Observing Brutus

By Erika’s granddaughter Costanza, age 10, 2008

She sits in the sun and licks one paw, stopping only to listen to the birds and the squeak of the pencil.  She looks at Panza, the other cat, incredulous and sort of like a “boss”, who makes believe he is sure of himself and fierce. Now she moves and looks at a flower. She returns to where she was and sits down, then gets up and comes toward us, rubs on us and leaves. She observes a blade of grass and sniffs the air. She jumps on the bricks and back to the grass and it’s impossible for Erika to draw her. There she is at the sage bush, she observes it suspiciously for five second and goes on to the rosemary, climbing up on a rock, in her untiring “Tour de Jardin”. I can barely see her. Better now. She stares at a black hose, then a passing insect makes her move. She advances oscillating among the nettles, continues in a thick blanket of grass. A cloud of little flies bothers her, and she moves on. She moves on in the thick blanket of grass, as in her life as a cat, a thick blanket of mystery.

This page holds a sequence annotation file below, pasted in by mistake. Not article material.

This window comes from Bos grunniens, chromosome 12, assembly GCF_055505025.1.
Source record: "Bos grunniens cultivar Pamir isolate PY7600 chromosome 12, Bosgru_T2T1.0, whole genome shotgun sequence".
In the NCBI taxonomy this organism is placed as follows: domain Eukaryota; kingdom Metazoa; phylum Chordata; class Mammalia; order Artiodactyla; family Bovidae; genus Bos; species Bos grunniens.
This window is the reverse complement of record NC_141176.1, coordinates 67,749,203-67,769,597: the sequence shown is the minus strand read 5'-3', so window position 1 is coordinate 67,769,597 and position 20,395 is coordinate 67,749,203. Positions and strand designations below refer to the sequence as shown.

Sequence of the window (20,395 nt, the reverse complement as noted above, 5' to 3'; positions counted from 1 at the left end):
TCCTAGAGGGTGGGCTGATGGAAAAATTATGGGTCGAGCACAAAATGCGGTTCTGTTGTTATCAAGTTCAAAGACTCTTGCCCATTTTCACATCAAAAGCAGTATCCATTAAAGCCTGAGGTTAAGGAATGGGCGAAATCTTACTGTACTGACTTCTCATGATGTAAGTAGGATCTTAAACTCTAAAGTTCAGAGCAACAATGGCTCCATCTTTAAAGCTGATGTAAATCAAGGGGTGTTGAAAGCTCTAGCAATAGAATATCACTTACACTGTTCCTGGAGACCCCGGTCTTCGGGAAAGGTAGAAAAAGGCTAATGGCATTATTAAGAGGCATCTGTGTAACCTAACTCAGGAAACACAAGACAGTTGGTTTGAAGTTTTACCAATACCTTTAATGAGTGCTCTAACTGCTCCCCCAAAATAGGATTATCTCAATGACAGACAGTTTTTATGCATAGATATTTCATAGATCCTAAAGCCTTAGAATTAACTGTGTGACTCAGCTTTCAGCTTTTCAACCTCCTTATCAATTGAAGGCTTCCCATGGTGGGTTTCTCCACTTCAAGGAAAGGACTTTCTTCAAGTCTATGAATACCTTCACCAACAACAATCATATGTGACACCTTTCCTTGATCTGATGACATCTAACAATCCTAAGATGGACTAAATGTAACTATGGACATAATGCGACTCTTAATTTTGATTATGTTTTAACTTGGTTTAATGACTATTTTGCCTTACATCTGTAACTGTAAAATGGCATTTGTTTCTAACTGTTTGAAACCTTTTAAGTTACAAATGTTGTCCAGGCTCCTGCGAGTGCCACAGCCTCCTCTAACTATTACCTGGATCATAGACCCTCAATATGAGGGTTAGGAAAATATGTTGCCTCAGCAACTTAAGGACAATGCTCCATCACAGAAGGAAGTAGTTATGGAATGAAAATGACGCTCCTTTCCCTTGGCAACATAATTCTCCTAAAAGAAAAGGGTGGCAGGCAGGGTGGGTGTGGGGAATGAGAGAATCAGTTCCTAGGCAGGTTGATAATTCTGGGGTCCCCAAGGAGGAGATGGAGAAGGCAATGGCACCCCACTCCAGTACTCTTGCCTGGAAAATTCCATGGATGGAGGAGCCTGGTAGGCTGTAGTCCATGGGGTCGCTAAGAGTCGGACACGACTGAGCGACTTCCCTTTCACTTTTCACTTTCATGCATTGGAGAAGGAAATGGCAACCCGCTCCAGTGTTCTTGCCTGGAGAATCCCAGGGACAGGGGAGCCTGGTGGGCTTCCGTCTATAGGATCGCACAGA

Kipling got it right. The Cat That Walked Alone.

2 thoughts on “Observing Brutus

  1. I remember Costanza’s writings from about that age. A great observer and very articulate in what is probably a second language. Thank you for this!

    Like

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